MSU Engineering Makes ‘Big Bang’ At NCWIT Summit

EAST LANSING — Having actress Mayim Bialik of TV’s Big Bang Theory at the 2015 National Center for Women & Information Technology Summit seemed fitting, as Michigan State University made big noise at the event.

MSU received multiple national recognitions at the event, including a second-place tie for MSU for the NCWIT Extension Services Transformation Award, called the NEXT Award; an award to associate professors Richard Enbody and William Punch for their instructional materials tying computer science with other technical disciplines; and a NCWIT-award-winning app developed by MSU computer science senior Angela Sun.

Hundreds of educators, entrepreneurs, corporate executives, and social scientists shared research, ideas, and action items for increasing girls’ and women’s participation in computing during the “2015 NCWIT Summit on Women and IT: Practices and Ideas to Revolutionize Computing,” at Hilton Head Island, S.C.

Details on the awards were as follows:

NEXT Award

MSU’s Departments of Computer Science and Engineering, Electrical and Computer Engineering, and Mechanical Engineering were the recipients of the 2015 NCWIT Extension Services Transformation Award of $50,000 (a second-place tie).

The NEXT Award recognized MSU’s “broad-range of well-conceived recruitment and retention efforts.” Dean Leo Kempel and Teresa Isela VanderSloot, director of Women in Engineering Recruitment and K-12 Outreach, accepted the award on behalf of a college-wide team leading these efforts.

MSU was also commended for its active participation in the NCWIT Academic Alliance, including developing key resources for use by other schools, and its participation in the NCWIT Aspirations in Computing program.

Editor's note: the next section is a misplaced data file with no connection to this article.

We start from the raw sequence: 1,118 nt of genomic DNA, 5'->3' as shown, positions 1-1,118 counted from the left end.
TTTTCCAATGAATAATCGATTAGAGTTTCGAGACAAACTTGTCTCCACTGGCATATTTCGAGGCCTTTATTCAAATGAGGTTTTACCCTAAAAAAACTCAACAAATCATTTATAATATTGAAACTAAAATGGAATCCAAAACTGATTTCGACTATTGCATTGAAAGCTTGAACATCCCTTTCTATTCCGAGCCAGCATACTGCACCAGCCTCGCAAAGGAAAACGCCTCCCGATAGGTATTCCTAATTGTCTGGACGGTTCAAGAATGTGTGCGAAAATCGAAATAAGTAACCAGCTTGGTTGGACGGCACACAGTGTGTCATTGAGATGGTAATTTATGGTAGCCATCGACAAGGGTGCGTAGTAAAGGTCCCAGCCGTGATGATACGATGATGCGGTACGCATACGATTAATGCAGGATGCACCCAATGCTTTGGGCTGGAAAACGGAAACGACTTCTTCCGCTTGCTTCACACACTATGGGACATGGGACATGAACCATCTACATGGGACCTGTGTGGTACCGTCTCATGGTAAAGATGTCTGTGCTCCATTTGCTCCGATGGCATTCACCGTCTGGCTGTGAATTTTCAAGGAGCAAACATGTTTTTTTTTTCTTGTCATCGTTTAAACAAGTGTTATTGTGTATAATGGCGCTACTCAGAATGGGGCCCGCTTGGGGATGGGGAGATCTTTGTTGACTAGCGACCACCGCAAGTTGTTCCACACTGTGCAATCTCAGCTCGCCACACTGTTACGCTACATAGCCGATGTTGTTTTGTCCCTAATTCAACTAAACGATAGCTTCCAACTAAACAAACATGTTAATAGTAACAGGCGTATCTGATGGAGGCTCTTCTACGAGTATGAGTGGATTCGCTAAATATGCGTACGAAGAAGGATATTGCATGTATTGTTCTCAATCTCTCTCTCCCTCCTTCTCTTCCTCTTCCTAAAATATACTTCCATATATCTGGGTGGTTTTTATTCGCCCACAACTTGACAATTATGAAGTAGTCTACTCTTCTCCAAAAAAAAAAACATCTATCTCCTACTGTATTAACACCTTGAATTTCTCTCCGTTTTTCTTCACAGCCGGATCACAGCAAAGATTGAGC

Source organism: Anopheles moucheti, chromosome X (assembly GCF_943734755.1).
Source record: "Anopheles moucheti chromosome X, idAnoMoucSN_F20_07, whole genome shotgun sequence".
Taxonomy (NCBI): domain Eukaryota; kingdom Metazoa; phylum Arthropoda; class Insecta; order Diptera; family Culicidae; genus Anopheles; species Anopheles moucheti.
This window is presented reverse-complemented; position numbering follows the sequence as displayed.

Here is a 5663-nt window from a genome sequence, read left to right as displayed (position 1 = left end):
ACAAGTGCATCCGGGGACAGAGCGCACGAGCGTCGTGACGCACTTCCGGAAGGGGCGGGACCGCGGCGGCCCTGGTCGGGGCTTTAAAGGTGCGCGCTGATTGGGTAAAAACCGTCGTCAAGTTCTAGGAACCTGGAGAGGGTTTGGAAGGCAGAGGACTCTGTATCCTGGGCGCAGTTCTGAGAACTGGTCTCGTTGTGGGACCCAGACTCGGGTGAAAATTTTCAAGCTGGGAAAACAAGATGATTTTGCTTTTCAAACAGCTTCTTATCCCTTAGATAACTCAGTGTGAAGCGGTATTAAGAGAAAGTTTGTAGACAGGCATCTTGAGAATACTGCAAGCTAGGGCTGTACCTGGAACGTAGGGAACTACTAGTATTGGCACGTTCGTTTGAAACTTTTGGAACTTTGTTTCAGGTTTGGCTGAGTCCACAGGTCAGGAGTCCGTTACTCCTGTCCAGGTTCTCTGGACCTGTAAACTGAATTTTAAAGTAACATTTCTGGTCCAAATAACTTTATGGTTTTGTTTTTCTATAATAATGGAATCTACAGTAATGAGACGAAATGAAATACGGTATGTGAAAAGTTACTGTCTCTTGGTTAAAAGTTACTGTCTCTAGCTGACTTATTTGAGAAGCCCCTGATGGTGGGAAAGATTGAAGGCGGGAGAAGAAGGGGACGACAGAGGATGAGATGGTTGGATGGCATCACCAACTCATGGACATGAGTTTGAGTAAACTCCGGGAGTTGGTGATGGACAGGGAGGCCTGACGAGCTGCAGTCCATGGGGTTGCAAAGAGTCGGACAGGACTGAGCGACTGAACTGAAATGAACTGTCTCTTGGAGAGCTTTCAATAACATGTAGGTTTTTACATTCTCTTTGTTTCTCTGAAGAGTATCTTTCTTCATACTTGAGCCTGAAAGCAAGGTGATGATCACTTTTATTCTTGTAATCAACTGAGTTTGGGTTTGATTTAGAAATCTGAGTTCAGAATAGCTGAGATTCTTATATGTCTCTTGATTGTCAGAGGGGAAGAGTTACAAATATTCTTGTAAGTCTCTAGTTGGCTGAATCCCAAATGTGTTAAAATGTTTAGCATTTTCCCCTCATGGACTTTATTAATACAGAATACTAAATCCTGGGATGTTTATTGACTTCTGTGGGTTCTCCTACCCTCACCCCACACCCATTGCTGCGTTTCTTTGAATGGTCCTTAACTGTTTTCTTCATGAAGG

EngageCSEdu

Associate professors Richard Enbody and William Punch were recognized by NCWIT and Google with an EngageCSEdu Engagement Excellence Award. The award included $5,000 cash.

NCWIT EngageCSEdu is a growing collection of high-quality materials for introductory undergraduate computer science courses created by faculty across the country. All of the peer-reviewed materials in the collection employ a number of “engagement practices” that research suggests are likely to engage students, especially women and other underrepresented groups.

Punch and Enbody were recognized for their extensive collection of projects that are designed to create interdisciplinary connections between computer science and various technical disciplines. This collection of materials incorporates student choice with meaningful and relevant content.

NCWIT Collegiate Award for Angela Sun

An application for mobile phones, known as You++, earned MSU computer science senior Angela Sun recognition by NCWIT.

Sun, of Canton Township, was one of three women honored by NCWIT and HP as inaugural winners of the NCWIT Collegiate Award. The award encourages women undergraduates to persist in computing majors by recognizing their innovations.

She was recognized for her mobile application that allows Android users to discover patterns that affect their battery life, such as the amount of time spent on apps, most used apps, and the number of times a phone is accessed in a day. The app is available worldwide on the Google Play Store for free. It is compatible with both phones and tablets, but requires Android 4.2 or newer.

Sun is a research student in the Systems and Security Lab in MSU’s Department of Computer Science and Engineering.

She is spending this summer as one of only 30 product manager interns at Google in California.

Above, Bialik (center) is pictured with (left to right) MSU Engineering Dean Leo Kempel, Teresa Isela VanderSloot, William Punch, and Richard Enbody.

More about MSU’s College of Engineering at www.egr.msu.edu.

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